All-America Football Player Admits Using Steroids Months Ago
MIAMI BEACH, Fla. (AP) _ All-America linebacker Brian Bosworth says he’ll continue to crusade against drug abuse even though he’s been banned from playing in the Orange Bowl for taking a body-building medication.
The Oklahoma Sooner star said he had a doctor’s prescription to use steroids to aid in recovery from football injuries, and last used them nine months ago.
Bosworth, wearing his trademark punk haircut dyed in red and black arches over his ears, said Friday he saw no contradiction between his use of steroids and his public campaign against illicit drug use.
″Steroids are a legal drug,″ said Bosworth, who finished fourth in the voting for the Heisman Trophy as top collegiate football player. ″I’ll continue to fight against the abuse of drugs - recreational drugs that are destroying society. Steroids aren’t destroying society.″
Anabolic steroids are synthetic derivatives of male hormone used by athletes to build muscle and bulk. They also are prescribed in cases of anemia, bone disease and in some cases to aid in recovery from muscle ailments.
Steroids, which can have harmful side effects, were banned by the National Collegiate Athletic Association in January in rules that set up drug tests for all starters and other selected players in college football bowl games.
Bosworth’s test showed traces of steroids, and the NCAA banned him from playing for the third-ranked Sooners in the Jan. 1 bowl against Arkansas.
″The problem is I took an oil-based steroid that stays in your system 10 to 11 months,″ Bosworth told a news conference. ″I didn’t know that at that time, and that’s my fault.″
But he also blamed the NCAA for instituting the ban without a grace period to allow for any trace of the drug to dissipate.
″That’s not fair to an athlete,″ Bosworth said. ″When I took that steroid, I didn’t have the knowledge that we were going to be tested.″
Two of Bosworth’s teammates, Gary Bennett and David Shoemaker, and Arkansas University player David Dudley also were declared ineligible by the NCAA because of positive tests for the drug. Stanford University player John Zentner will miss Saturday’s Gator Bowl for the same reason.
Traces of steroids also led to the disqualification of the second-place finisher in this year’s New York City Marathon. Antoni Niemczak said he had taken a medication to relieve pain and stop bleeding after a tooth extraction in Poland the previous month.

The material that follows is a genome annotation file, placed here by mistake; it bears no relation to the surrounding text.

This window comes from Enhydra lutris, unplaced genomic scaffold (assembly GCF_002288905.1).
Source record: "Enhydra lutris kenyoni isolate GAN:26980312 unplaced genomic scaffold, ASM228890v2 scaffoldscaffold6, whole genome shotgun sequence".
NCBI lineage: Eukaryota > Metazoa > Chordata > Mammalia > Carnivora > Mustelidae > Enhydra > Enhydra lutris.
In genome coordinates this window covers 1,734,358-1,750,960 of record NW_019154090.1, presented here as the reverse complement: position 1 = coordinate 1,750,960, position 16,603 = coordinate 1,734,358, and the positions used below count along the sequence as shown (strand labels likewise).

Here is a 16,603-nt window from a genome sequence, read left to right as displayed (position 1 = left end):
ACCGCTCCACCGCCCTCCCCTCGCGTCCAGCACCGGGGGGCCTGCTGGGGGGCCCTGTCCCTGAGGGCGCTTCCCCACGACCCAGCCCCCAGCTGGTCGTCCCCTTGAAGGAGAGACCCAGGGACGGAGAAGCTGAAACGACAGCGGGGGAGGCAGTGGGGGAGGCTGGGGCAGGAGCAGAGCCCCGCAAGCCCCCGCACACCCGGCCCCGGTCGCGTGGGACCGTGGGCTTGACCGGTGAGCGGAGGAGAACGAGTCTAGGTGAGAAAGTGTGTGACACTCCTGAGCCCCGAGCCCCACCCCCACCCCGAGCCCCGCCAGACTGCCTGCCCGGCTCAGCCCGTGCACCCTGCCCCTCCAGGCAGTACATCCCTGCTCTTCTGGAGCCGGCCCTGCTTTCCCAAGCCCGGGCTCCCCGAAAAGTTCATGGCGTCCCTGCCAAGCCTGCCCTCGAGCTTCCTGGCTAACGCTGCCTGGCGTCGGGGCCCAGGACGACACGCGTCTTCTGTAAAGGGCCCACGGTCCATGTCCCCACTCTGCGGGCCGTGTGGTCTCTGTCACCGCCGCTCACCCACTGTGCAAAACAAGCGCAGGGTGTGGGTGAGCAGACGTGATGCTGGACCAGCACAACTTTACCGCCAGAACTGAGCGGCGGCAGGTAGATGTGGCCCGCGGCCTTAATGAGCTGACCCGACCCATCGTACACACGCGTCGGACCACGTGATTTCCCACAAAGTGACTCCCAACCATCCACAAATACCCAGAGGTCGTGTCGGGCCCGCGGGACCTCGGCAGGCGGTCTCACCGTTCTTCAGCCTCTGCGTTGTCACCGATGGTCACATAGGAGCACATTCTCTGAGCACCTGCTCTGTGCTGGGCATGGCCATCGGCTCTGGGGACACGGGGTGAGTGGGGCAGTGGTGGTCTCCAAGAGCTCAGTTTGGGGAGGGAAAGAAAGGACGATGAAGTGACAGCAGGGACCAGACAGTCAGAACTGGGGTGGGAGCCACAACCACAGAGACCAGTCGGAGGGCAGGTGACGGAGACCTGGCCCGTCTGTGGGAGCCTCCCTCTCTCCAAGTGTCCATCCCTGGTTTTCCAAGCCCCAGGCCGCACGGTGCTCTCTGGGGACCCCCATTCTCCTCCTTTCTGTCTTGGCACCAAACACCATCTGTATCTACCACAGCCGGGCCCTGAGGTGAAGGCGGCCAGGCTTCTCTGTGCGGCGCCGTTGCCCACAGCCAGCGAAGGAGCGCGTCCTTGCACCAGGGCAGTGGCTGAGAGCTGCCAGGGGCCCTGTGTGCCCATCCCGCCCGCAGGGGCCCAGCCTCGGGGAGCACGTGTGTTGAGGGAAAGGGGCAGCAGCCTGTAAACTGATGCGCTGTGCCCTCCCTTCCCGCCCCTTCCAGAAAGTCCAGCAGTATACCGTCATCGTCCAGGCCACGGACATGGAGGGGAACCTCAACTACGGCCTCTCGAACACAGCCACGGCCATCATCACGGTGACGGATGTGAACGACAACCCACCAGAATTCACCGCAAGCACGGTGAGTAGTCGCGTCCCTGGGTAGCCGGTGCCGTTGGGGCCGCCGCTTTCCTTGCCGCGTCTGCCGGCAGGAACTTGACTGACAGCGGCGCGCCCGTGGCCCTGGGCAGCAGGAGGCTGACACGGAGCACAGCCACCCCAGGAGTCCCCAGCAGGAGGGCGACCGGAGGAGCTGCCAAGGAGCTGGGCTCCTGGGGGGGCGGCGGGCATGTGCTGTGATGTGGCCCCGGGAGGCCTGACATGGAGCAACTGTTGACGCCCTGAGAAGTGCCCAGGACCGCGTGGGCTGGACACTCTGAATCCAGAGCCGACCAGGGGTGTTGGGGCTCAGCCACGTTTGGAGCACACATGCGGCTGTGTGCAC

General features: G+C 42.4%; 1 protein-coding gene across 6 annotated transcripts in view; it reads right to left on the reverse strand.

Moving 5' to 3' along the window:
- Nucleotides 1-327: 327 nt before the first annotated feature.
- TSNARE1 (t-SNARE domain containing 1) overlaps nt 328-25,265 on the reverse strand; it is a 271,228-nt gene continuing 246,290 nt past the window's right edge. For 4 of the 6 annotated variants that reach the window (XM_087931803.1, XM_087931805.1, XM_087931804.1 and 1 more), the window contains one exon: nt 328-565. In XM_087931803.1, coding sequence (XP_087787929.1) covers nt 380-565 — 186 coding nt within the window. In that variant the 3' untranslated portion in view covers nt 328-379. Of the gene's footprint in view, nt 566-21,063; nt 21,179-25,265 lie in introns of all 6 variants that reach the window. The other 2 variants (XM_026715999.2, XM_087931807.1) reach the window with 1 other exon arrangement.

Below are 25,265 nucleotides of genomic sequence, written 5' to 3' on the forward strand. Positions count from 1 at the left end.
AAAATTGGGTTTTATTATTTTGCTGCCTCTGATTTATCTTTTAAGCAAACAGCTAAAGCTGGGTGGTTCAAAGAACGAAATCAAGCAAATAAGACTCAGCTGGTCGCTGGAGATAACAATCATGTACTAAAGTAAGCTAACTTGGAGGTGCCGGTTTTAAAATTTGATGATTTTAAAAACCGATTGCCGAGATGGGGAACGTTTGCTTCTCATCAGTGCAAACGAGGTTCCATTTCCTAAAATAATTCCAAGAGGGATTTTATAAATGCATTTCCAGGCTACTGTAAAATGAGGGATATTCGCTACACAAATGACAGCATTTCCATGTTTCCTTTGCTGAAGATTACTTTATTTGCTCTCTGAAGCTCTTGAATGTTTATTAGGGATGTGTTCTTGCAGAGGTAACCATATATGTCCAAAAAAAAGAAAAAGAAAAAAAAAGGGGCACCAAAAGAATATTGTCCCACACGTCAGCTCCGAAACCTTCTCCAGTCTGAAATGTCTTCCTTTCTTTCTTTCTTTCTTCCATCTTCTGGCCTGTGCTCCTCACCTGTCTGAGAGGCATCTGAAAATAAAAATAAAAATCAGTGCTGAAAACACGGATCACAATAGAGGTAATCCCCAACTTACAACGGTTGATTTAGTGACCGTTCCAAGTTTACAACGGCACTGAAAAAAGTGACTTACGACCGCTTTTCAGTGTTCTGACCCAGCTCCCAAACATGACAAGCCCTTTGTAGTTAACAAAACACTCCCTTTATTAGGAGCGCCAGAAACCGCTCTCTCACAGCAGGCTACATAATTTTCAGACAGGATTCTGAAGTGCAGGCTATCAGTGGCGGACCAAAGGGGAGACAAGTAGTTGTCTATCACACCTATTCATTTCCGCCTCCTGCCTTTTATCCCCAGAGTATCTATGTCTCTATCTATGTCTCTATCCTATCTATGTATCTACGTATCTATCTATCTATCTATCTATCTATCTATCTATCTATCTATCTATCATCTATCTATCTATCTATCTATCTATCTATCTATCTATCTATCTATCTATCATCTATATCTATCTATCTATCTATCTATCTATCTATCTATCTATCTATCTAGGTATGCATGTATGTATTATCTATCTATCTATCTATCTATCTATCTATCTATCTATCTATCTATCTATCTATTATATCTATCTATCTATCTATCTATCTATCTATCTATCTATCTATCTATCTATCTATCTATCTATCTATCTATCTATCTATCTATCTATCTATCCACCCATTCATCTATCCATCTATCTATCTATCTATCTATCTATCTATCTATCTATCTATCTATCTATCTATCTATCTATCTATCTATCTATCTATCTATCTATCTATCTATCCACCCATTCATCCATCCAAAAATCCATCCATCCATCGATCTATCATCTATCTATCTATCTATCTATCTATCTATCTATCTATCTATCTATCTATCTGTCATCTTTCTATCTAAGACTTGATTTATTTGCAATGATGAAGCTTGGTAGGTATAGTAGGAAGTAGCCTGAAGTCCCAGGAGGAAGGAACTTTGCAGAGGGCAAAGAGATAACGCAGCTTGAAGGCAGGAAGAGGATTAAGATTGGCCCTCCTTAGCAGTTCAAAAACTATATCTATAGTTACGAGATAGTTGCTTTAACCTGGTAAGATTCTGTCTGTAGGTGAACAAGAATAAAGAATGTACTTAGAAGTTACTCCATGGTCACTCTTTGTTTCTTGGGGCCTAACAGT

Bosworth said Friday he took nandrolone from early January to mid-March for shoulder and thigh injuries. His progress was monitored weekly, and he was taken off the drug when his body was fit again, he said.
He said no steroids showed up when he took a school-administered test in September. He said the steroids may have been detected this month because he gave his urine sample while dehydrated with a virus.
Bosworth said he had talked with his attorney about the possibility of seeking an injunction to play in the Orange Bowl, but doubts he will go through with it. He said he hasn’t practiced since November because of the virus, which left him bedridden for a week earlier this month.
″I’m not ready to play football anyway,″ he said.
Oklahoma Coach Barry Switzer told the news conference he is all for drug testing, but sympathizes with Bosworth.
″We don’t support any athletes taking any sort of drugs,″ Switzer said. ″But he had a prescription to help him recover from an injury. He thinks that steroid helped.″
Switzer stressed that Bosworth was under the care of a private doctor, not a team physician. Bosworth refused to name the doctor.
″I apologize to the Orange Bowl and I apologize to my teammates,″ Bosworth said. ″The Orange Bowl is a reward for them, and this forces attention on me instead of on them.″
Bosworth, a junior, could make himself eligible for the National Football League draft this spring, but he said he hasn’t made up his mind.
″I would miss the excitement of college football, but I’m starting to get fed up with the NCAA’s dictatorship attitude,″ he said.